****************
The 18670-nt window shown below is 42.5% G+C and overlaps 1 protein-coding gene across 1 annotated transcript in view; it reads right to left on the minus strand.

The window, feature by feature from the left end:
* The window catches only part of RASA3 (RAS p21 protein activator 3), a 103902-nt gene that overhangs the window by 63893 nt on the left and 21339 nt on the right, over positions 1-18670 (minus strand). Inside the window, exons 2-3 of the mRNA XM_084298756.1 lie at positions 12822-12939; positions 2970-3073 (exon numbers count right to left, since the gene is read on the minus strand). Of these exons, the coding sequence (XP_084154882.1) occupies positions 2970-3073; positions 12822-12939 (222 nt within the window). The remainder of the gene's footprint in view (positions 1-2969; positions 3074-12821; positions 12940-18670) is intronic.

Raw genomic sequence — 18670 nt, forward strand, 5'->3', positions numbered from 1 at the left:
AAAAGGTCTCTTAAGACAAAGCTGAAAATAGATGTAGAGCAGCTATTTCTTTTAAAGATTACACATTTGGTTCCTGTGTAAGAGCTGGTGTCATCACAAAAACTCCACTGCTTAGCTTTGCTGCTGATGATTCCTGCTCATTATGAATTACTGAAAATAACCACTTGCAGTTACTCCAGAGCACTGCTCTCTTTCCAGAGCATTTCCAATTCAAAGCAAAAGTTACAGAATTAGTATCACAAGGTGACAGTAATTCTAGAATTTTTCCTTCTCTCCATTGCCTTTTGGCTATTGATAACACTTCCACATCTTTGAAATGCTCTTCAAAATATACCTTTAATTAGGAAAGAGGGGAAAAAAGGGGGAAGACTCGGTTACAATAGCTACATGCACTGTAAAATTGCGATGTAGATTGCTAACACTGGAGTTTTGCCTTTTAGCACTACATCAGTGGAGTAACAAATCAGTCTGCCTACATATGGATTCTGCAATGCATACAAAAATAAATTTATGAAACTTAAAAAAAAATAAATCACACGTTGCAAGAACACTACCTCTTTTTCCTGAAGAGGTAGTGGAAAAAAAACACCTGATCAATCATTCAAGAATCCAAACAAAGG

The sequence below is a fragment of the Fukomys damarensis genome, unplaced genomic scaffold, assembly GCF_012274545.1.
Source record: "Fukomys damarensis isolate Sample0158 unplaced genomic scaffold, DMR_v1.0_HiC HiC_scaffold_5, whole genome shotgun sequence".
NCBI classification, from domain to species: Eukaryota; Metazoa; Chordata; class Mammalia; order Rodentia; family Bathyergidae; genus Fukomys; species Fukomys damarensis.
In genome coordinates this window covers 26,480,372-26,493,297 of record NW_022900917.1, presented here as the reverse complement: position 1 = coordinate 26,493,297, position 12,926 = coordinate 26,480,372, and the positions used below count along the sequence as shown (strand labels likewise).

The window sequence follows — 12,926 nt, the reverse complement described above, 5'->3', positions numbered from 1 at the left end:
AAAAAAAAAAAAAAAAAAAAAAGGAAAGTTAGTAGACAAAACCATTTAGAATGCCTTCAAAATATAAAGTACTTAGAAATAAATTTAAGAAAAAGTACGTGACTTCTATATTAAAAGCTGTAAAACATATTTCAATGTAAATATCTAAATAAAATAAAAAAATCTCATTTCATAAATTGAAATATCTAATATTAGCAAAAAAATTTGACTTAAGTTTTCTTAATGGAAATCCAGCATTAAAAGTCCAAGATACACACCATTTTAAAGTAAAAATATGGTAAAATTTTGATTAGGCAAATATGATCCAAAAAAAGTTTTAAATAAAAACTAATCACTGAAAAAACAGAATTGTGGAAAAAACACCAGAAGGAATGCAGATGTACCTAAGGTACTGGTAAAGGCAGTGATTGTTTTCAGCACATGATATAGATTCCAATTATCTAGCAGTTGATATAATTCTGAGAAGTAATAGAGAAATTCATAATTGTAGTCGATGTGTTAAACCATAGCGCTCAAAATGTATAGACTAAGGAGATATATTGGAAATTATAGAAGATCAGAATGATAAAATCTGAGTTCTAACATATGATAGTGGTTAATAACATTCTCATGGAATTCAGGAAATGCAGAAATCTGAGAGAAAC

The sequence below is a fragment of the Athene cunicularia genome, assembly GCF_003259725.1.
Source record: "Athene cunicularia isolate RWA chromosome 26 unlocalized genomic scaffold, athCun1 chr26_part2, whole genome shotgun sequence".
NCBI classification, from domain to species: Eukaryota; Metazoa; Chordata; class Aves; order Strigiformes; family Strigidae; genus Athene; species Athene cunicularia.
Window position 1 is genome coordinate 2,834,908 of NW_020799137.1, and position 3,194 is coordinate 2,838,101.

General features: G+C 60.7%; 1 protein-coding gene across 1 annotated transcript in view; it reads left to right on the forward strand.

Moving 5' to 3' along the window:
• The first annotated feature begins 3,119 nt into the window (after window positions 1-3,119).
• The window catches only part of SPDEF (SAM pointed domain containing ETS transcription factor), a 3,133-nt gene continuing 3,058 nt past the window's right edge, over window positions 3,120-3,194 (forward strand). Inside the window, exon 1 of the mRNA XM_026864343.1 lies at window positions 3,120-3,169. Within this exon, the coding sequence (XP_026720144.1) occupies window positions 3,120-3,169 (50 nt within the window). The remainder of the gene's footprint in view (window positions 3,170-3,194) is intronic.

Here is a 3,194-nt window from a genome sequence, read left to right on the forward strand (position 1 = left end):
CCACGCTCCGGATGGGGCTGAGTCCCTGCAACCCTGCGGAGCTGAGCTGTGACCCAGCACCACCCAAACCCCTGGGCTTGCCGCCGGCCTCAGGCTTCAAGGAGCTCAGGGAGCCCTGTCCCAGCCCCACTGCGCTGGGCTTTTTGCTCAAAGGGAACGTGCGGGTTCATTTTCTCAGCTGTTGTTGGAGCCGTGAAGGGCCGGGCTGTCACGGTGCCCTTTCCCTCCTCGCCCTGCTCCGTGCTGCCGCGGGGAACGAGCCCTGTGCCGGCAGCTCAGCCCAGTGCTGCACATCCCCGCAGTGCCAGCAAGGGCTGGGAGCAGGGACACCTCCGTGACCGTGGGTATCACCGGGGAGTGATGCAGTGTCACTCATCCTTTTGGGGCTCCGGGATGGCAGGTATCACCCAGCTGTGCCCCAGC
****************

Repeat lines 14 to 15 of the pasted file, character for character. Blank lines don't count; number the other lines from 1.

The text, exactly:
NCBI classification, from domain to species: Eukaryota; Metazoa; Chordata; class Aves; order Strigiformes; family Strigidae; genus Athene; species Athene cunicularia.
Window position 1 is genome coordinate 2,834,908 of NW_020799137.1, and position 3,194 is coordinate 2,838,101.